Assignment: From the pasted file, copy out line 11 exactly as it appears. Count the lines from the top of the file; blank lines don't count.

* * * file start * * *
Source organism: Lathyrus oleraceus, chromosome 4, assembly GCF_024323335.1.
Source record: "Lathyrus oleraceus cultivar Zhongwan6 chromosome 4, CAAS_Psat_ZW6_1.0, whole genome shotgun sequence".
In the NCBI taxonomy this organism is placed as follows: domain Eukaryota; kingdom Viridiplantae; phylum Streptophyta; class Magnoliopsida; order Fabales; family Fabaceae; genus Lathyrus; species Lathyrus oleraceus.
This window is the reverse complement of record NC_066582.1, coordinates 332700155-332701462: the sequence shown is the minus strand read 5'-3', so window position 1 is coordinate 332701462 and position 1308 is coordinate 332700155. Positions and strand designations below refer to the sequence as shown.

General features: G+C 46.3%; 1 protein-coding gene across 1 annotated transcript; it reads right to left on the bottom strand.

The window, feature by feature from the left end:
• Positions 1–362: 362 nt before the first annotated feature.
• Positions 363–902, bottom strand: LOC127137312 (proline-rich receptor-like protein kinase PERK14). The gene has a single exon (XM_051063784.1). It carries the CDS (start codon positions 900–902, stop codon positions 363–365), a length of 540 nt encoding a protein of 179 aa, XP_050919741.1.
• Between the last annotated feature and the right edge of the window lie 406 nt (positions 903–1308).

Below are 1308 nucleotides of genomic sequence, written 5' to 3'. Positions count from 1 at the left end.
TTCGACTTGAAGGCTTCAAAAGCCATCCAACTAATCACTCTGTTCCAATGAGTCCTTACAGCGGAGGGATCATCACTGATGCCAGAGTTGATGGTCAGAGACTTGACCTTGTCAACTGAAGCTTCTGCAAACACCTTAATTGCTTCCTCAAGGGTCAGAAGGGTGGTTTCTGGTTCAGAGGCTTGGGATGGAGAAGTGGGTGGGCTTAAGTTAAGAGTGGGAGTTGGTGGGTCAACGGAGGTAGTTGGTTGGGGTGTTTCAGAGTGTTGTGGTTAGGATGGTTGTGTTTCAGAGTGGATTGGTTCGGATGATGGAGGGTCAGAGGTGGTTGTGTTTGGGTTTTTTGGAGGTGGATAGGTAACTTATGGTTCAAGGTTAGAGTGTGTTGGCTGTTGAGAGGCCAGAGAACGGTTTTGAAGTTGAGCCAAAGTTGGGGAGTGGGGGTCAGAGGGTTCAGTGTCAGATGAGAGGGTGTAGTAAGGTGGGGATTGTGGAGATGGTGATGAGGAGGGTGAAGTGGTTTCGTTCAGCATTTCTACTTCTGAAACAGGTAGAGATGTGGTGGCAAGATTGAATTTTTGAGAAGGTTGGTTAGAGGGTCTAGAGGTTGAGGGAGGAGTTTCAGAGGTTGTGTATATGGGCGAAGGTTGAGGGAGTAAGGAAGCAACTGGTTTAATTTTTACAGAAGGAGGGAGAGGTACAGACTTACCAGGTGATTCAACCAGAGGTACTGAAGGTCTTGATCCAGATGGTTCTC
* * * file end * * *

TTCGACTTGAAGGCTTCAAAAGCCATCCAACTAATCACTCTGTTCCAATGAGTCCTTACAGCGGAGGGATCATCACTGATGCCAGAGTTGATGGTCAGAGACTTGACCTTGTCAACTGAAGCTTCTGCAAACACCTTAATTGCTTCCTCAAGGGTCAGAAGGGTGGTTTCTGGTTCAGAGGCTTGGGATGGAGAAGTGGGTGGGCTTAAGTTAAGAGTGGGAGTTGGTGGGTCAACGGAGGTAGTTGGTTGGGGTGTTTCAGAGTGTTGTGGTTAGGATGGTTGTGTTTCAGAGTGGATTGGTTCGGATGATGGAGGGTCAGAGGTGGTTGTGTTTGGGTTTTTTGGAGGTGGATAGGTAACTTATGGTTCAAGGTTAGAGTGTGTTGGCTGTTGAGAGGCCAGAGAACGGTTTTGAAGTTGAGCCAAAGTTGGGGAGTGGGGGTCAGAGGGTTCAGTGTCAGATGAGAGGGTGTAGTAAGGTGGGGATTGTGGAGATGGTGATGAGGAGGGTGAAGTGGTTTCGTTCAGCATTTCTACTTCTGAAACAGGTAGAGATGTGGTGGCAAGATTGAATTTTTGAGAAGGTTGGTTAGAGGGTCTAGAGGTTGAGGGAGGAGTTTCAGAGGTTGTGTATATGGGCGAAGGTTGAGGGAGTAAGGAAGCAACTGGTTTAATTTTTACAGAAGGAGGGAGAGGTACAGACTTACCAGGTGATTCAACCAGAGGTACTGAAGGTCTTGATCCAGATGGTTCTC